As far as micronutrients go, he adds, manganese, boron and zinc all foliar-feed well. “Luckily they do, because they’re the ones we’re likely to have trouble with in Georgia cotton if we have trouble with micronutrients.”

Low-volume is a factor in applying nutrients, says Harris. “We’re talking about 5 gallons with a plane and 10 to 15 gallons with a ground rig and trying to put those nutrients on the leaves and keep them there and get them into the plant. It’s amazing to me that some people still think that putting out nutrients with a pivot is foliar feeding. We have growers putting out 30 pounds of nitrogen through the pivots, and they see it hitting the leaves. But when you think about it, most of those nutrients are hitting the ground.”

Growers shouldn’t feed when plants are drought-stressed, says Harris.

“If it’s wilted by noon, you need to wait until your moisture situation is turned around. And don’t foliar-feed when it’s water-logged. Wait until the field dries out. The need is best determined by petiole testing.”

Two concepts often confused

There is a difference, says Harris, between tissue and petiole sampling. “These are often confused because I get calls from people who run tissue as a petiole or petiole as a tissue. Tissue is where we take the leaf blade, we run total nitrogen, and then we run P and K and other nutrients, and we do all of that prior to bloom. Tissue sampling is recommended between first square and first bloom. We have sufficiency ranges for those nutrients for that time period.

“With the petiole program, we take the stems, and we’re not running total nitrogen, we’re running nitrate nitrogen. We run P and K, and we run the phosphorus just to give us a guide on how it interacts with nitrogen. We start petiole testing at first bloom and then we go into the eighth week of bloom. They are very different systems, and if you take one and run it as the other, it won’t make much sense.”

Harris says he isn’t recommending that growers should petiole-sample every acre. It’s good, he says, for new growers and for growers who are planting on new ground. “We don’t have a lot of new ground, but we’re still pushing up pine trees in corners, and we’re trying to avoid a severe nitrogen deficiency.”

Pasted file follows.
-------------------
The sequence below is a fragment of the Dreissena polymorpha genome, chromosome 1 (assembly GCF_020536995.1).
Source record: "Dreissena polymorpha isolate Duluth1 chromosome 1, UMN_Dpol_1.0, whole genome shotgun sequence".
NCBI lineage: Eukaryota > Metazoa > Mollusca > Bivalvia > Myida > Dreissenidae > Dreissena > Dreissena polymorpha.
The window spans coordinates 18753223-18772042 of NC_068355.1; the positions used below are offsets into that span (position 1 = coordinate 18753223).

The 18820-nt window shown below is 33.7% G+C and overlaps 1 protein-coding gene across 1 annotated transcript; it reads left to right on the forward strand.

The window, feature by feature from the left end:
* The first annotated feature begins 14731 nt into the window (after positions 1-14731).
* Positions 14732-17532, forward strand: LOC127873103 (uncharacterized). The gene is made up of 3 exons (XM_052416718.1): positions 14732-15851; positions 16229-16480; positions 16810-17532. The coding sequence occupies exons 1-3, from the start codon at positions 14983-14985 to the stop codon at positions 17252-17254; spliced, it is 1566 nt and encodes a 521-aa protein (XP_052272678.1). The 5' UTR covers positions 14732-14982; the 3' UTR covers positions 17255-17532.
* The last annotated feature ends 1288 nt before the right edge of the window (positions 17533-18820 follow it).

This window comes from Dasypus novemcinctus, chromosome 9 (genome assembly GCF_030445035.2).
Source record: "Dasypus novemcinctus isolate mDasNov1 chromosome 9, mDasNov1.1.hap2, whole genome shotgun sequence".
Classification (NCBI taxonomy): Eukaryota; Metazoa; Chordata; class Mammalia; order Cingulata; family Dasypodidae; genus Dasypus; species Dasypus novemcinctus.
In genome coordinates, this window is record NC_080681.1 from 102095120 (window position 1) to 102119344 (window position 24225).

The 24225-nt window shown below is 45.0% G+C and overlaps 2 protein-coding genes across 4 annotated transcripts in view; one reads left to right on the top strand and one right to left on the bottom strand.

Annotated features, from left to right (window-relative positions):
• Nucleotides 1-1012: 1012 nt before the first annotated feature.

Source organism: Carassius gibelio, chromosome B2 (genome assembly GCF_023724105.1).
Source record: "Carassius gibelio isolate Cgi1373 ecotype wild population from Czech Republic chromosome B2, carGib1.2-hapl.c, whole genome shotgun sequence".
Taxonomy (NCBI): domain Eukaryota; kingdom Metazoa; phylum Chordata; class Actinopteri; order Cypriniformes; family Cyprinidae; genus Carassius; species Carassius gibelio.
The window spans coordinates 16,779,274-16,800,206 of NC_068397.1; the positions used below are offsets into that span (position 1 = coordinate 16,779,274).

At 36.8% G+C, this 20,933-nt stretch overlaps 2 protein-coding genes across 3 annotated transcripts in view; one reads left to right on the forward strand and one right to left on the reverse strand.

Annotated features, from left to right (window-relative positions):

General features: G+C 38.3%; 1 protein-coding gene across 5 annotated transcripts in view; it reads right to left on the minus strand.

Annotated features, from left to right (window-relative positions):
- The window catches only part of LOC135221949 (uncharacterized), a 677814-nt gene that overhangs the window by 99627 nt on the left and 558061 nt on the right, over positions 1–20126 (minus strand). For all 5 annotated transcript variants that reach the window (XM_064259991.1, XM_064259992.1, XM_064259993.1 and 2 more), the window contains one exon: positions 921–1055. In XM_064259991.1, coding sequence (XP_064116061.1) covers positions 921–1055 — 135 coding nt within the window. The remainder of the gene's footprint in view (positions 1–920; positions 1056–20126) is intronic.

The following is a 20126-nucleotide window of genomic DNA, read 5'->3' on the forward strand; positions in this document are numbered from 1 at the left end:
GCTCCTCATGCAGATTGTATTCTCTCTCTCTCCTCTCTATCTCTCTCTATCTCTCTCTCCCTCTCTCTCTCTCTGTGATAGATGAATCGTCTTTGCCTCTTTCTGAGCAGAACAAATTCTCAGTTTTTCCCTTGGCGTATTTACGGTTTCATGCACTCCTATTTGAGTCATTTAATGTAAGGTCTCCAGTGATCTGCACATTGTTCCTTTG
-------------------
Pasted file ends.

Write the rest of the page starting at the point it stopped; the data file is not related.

Petiole testing is especially good for organic nutrients like poultry litter to find out how much nitrogen is available and if you need to supplement or not, he says.

Harris says he believes one of the main reasons Georgia growers are having problems with potassium deficiencies is new varieties.

“New varieties fruit earlier and more intensely. Growth habits have a lot of implications for the uptake of nitrogen and potassium and the potential for potassium deficiencies.”

Rising fertilizer prices is another reason producers should be concerned about being as efficient as possible when applying fertilizer, says Harris.

“We’re at a crossroads with the petiole testing program,” he says. “Should we try and revise it and make it user-friendly or throw it out? I think instead of a 10-week program, we might want to go with a five-week program. One of the problems with a10-week program is that it can be real confusing. Maybe if we had two weeks between samples. And maybe we should tissue-sample at first square and just do four petioles — first, third, fifth and seventh week bloom. I do worry that if we go with a five-week program that’s not as complex a program, it won’t be as accurate.”

phollis@farmpress.com